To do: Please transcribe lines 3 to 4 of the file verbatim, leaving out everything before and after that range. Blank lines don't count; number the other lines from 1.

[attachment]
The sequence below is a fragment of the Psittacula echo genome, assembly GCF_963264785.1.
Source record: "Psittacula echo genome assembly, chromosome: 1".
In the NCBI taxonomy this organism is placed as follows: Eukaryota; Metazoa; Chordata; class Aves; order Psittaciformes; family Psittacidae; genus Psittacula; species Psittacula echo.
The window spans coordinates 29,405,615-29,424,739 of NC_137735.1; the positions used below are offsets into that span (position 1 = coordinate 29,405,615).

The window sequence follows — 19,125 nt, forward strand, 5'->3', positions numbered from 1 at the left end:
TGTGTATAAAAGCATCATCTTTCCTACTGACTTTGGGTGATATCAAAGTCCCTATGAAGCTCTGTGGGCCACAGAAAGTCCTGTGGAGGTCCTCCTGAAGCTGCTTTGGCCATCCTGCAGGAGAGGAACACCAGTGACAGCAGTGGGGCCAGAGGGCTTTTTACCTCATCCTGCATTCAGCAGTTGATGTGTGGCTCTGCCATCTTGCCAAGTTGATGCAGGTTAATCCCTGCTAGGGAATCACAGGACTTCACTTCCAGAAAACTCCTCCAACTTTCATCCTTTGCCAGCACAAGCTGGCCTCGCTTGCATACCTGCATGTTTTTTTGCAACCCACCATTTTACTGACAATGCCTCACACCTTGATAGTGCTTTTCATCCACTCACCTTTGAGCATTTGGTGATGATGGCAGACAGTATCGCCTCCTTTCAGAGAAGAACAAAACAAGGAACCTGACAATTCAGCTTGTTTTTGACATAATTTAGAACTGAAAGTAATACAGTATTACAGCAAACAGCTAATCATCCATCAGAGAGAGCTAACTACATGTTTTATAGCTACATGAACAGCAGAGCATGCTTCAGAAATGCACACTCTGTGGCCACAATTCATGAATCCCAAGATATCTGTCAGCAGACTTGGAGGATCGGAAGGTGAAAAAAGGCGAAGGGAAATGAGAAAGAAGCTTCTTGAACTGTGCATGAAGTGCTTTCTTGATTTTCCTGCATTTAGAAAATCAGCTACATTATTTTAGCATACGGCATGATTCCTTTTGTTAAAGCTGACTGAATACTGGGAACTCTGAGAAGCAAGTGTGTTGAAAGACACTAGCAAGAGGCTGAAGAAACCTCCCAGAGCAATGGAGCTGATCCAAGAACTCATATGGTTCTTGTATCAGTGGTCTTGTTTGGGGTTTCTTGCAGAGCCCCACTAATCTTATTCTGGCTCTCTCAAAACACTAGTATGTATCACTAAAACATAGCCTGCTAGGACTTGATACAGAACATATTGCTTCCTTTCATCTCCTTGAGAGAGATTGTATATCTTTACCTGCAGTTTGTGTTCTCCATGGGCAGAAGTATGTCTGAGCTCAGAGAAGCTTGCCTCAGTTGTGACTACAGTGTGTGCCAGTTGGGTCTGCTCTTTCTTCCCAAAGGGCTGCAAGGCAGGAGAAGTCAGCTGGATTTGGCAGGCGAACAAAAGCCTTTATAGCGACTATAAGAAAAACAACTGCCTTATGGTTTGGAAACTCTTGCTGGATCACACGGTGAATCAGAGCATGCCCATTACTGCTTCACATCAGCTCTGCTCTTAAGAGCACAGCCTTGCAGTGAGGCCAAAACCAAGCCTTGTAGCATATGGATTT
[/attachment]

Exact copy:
In the NCBI taxonomy this organism is placed as follows: Eukaryota; Metazoa; Chordata; class Aves; order Psittaciformes; family Psittacidae; genus Psittacula; species Psittacula echo.
The window spans coordinates 29,405,615-29,424,739 of NC_137735.1; the positions used below are offsets into that span (position 1 = coordinate 29,405,615).